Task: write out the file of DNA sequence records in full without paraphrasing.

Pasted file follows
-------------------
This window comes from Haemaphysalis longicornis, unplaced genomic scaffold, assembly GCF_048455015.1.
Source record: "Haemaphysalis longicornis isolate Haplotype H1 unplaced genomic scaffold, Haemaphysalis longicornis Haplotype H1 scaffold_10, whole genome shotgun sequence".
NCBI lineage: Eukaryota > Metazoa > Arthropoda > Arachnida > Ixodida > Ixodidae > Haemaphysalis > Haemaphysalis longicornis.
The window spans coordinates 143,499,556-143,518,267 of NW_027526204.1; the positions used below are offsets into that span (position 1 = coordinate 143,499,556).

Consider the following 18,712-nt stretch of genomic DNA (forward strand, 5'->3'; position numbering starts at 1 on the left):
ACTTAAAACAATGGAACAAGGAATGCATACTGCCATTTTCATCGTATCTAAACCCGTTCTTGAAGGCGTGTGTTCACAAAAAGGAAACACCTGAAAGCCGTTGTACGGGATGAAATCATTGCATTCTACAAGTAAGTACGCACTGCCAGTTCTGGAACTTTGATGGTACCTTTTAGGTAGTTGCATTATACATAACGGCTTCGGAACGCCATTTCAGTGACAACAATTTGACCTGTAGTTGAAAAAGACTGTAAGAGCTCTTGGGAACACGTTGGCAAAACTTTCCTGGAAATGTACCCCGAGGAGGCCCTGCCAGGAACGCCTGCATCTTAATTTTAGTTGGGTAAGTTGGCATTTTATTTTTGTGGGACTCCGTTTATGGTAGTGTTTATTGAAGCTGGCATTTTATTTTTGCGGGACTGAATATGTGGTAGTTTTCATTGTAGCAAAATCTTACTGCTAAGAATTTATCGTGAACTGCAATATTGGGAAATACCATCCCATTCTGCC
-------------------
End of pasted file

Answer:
This window comes from Haemaphysalis longicornis, unplaced genomic scaffold, assembly GCF_048455015.1.
Source record: "Haemaphysalis longicornis isolate Haplotype H1 unplaced genomic scaffold, Haemaphysalis longicornis Haplotype H1 scaffold_10, whole genome shotgun sequence".
NCBI lineage: Eukaryota > Metazoa > Arthropoda > Arachnida > Ixodida > Ixodidae > Haemaphysalis > Haemaphysalis longicornis.
The window spans coordinates 143,499,556-143,518,267 of NW_027526204.1; the positions used below are offsets into that span (position 1 = coordinate 143,499,556).

Consider the following 18,712-nt stretch of genomic DNA (forward strand, 5'->3'; position numbering starts at 1 on the left):
ACTTAAAACAATGGAACAAGGAATGCATACTGCCATTTTCATCGTATCTAAACCCGTTCTTGAAGGCGTGTGTTCACAAAAAGGAAACACCTGAAAGCCGTTGTACGGGATGAAATCATTGCATTCTACAAGTAAGTACGCACTGCCAGTTCTGGAACTTTGATGGTACCTTTTAGGTAGTTGCATTATACATAACGGCTTCGGAACGCCATTTCAGTGACAACAATTTGACCTGTAGTTGAAAAAGACTGTAAGAGCTCTTGGGAACACGTTGGCAAAACTTTCCTGGAAATGTACCCCGAGGAGGCCCTGCCAGGAACGCCTGCATCTTAATTTTAGTTGGGTAAGTTGGCATTTTATTTTTGTGGGACTCCGTTTATGGTAGTGTTTATTGAAGCTGGCATTTTATTTTTGCGGGACTGAATATGTGGTAGTTTTCATTGTAGCAAAATCTTACTGCTAAGAATTTATCGTGAACTGCAATATTGGGAAATACCATCCCATTCTGCC